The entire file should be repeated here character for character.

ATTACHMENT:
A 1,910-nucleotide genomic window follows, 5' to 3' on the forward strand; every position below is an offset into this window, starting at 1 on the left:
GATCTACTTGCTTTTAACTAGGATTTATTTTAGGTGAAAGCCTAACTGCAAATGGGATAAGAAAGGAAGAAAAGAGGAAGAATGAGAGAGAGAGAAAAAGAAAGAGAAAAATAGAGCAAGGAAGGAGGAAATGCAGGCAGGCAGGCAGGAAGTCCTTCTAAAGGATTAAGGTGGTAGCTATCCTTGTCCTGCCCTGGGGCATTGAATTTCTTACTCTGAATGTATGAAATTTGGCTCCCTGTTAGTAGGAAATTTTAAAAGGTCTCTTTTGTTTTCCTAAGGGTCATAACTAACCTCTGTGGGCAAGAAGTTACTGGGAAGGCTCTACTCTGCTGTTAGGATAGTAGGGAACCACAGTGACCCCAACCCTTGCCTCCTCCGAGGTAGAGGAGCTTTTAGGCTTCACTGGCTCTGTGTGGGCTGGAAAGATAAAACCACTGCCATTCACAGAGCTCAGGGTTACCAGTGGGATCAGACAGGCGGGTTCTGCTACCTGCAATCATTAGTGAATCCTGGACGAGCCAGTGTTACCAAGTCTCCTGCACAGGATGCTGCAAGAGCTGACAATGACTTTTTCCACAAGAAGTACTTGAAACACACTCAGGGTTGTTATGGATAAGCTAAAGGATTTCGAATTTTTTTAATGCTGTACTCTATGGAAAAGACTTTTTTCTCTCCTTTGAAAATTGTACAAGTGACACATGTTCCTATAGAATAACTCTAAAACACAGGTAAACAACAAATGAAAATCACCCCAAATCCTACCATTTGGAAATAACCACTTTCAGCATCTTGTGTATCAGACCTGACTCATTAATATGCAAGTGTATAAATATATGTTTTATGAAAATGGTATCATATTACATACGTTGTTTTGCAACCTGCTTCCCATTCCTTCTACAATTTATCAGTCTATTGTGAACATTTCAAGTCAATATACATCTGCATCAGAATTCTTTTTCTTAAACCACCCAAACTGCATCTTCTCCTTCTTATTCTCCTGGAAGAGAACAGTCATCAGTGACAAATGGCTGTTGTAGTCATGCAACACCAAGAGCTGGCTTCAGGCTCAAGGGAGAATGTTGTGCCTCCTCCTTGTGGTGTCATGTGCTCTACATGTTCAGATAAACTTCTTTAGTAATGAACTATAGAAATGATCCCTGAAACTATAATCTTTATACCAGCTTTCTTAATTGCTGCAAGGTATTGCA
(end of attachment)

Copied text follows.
A 1,910-nucleotide genomic window follows, 5' to 3' on the forward strand; every position below is an offset into this window, starting at 1 on the left:
GATCTACTTGCTTTTAACTAGGATTTATTTTAGGTGAAAGCCTAACTGCAAATGGGATAAGAAAGGAAGAAAAGAGGAAGAATGAGAGAGAGAGAAAAAGAAAGAGAAAAATAGAGCAAGGAAGGAGGAAATGCAGGCAGGCAGGCAGGAAGTCCTTCTAAAGGATTAAGGTGGTAGCTATCCTTGTCCTGCCCTGGGGCATTGAATTTCTTACTCTGAATGTATGAAATTTGGCTCCCTGTTAGTAGGAAATTTTAAAAGGTCTCTTTTGTTTTCCTAAGGGTCATAACTAACCTCTGTGGGCAAGAAGTTACTGGGAAGGCTCTACTCTGCTGTTAGGATAGTAGGGAACCACAGTGACCCCAACCCTTGCCTCCTCCGAGGTAGAGGAGCTTTTAGGCTTCACTGGCTCTGTGTGGGCTGGAAAGATAAAACCACTGCCATTCACAGAGCTCAGGGTTACCAGTGGGATCAGACAGGCGGGTTCTGCTACCTGCAATCATTAGTGAATCCTGGACGAGCCAGTGTTACCAAGTCTCCTGCACAGGATGCTGCAAGAGCTGACAATGACTTTTTCCACAAGAAGTACTTGAAACACACTCAGGGTTGTTATGGATAAGCTAAAGGATTTCGAATTTTTTTAATGCTGTACTCTATGGAAAAGACTTTTTTCTCTCCTTTGAAAATTGTACAAGTGACACATGTTCCTATAGAATAACTCTAAAACACAGGTAAACAACAAATGAAAATCACCCCAAATCCTACCATTTGGAAATAACCACTTTCAGCATCTTGTGTATCAGACCTGACTCATTAATATGCAAGTGTATAAATATATGTTTTATGAAAATGGTATCATATTACATACGTTGTTTTGCAACCTGCTTCCCATTCCTTCTACAATTTATCAGTCTATTGTGAACATTTCAAGTCAATATACATCTGCATCAGAATTCTTTTTCTTAAACCACCCAAACTGCATCTTCTCCTTCTTATTCTCCTGGAAGAGAACAGTCATCAGTGACAAATGGCTGTTGTAGTCATGCAACACCAAGAGCTGGCTTCAGGCTCAAGGGAGAATGTTGTGCCTCCTCCTTGTGGTGTCATGTGCTCTACATGTTCAGATAAACTTCTTTAGTAATGAACTATAGAAATGATCCCTGAAACTATAATCTTTATACCAGCTTTCTTAATTGCTGCAAGGTATTGCA